In Swift enumerations, what’s the difference between raw values and associated values?


Raw values are used to associate constant (literal) values to enum cases. The value type is part of the enum type, and each enum case must specify a unique raw value (duplicate values are not allowed).

The following example shows an enum with raw values of type Int:

enum IntEnum : Int {
    case ONE = 1
    case TWO = 2
    case THREE = 3

An enum value can be converted to its raw value by using the rawValue property:

var enumVar: IntEnum = IntEnum.TWO
var rawValue: Int = enumVar.rawValue

A raw value can be converted to an enum instance by using a dedicated initializer:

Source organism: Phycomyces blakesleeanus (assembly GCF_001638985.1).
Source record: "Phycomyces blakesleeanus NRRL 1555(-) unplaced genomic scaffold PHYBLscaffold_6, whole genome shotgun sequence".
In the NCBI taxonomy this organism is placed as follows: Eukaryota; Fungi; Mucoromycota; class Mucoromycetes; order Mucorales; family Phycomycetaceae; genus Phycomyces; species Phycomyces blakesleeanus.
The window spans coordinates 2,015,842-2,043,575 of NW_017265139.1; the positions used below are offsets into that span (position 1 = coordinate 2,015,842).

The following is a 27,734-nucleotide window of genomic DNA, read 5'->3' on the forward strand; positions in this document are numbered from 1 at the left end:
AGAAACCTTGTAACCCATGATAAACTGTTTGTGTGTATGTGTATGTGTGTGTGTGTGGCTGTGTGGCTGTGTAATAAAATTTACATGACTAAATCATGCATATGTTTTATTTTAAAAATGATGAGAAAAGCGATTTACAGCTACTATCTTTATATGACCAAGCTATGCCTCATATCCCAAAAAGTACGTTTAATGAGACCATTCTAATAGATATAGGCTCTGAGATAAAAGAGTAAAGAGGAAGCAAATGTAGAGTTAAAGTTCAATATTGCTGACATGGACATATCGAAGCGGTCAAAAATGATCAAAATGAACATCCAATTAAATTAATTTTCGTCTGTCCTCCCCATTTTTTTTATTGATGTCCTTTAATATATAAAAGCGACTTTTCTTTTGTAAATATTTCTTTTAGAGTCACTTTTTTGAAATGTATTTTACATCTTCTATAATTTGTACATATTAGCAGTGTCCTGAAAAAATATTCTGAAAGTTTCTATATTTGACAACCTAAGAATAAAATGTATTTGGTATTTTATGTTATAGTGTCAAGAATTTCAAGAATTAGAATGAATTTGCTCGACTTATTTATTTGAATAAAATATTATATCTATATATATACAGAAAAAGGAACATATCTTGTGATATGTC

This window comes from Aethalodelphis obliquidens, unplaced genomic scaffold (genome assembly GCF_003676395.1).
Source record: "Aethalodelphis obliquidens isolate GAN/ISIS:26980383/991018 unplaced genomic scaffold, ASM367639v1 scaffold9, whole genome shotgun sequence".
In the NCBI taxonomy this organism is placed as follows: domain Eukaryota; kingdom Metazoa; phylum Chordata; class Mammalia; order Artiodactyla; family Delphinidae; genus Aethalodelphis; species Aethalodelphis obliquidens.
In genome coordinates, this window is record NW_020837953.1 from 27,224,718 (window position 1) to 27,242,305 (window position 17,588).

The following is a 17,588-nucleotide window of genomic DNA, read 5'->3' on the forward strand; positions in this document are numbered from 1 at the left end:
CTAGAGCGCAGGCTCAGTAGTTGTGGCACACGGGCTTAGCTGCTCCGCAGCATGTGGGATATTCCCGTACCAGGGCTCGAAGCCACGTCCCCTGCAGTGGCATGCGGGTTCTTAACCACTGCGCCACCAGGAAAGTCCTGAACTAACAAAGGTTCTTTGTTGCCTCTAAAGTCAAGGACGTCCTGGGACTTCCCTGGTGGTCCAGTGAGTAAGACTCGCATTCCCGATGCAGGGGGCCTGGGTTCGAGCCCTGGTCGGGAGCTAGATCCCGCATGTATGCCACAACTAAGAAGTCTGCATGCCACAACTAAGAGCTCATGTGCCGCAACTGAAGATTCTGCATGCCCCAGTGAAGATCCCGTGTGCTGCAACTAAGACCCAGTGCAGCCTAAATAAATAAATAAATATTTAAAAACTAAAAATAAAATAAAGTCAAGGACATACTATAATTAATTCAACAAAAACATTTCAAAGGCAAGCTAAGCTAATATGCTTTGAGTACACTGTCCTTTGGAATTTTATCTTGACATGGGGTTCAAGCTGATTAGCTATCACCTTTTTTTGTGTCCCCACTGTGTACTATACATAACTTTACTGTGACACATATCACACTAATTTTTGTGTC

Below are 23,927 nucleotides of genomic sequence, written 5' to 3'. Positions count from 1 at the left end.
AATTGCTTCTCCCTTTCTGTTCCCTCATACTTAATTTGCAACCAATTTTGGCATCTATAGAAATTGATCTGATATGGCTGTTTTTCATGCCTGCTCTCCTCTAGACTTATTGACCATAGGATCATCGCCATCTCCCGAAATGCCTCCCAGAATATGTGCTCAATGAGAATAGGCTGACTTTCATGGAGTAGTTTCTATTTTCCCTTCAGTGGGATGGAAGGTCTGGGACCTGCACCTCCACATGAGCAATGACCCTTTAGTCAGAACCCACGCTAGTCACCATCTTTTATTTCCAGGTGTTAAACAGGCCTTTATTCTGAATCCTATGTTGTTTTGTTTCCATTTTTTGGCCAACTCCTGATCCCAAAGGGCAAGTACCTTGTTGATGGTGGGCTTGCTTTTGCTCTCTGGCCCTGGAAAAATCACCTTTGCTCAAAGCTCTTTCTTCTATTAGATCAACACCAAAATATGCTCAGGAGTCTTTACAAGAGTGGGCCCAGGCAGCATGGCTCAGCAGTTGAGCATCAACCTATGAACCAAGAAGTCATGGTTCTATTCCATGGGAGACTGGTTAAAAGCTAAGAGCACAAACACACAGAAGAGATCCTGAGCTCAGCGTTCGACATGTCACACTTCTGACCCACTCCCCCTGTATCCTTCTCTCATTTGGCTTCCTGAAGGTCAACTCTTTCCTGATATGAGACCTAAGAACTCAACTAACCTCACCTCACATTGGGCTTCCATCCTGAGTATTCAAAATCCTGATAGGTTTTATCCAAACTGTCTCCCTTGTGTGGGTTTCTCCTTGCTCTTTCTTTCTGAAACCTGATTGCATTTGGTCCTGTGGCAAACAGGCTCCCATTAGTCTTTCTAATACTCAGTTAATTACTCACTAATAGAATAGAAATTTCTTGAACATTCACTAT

var enumVar: IntEnum? = IntEnum(rawValue: 1)

Associated values are used to associate arbitrary data to a specific enum case. Each enum case can have zero or more associated values, declared as a tuple in the case definition:

enum AssociatedEnum {
    case EMPTY
    case WITH_INT(value: Int)
    case WITH_TUPLE(value: Int, text: String, data: [Float])

Whereas the type(s) associated to a case are part of the enum declaration, the associated value(s) are instance specific, meaning that an enum case can have different associated values for different enum instances.


© 2017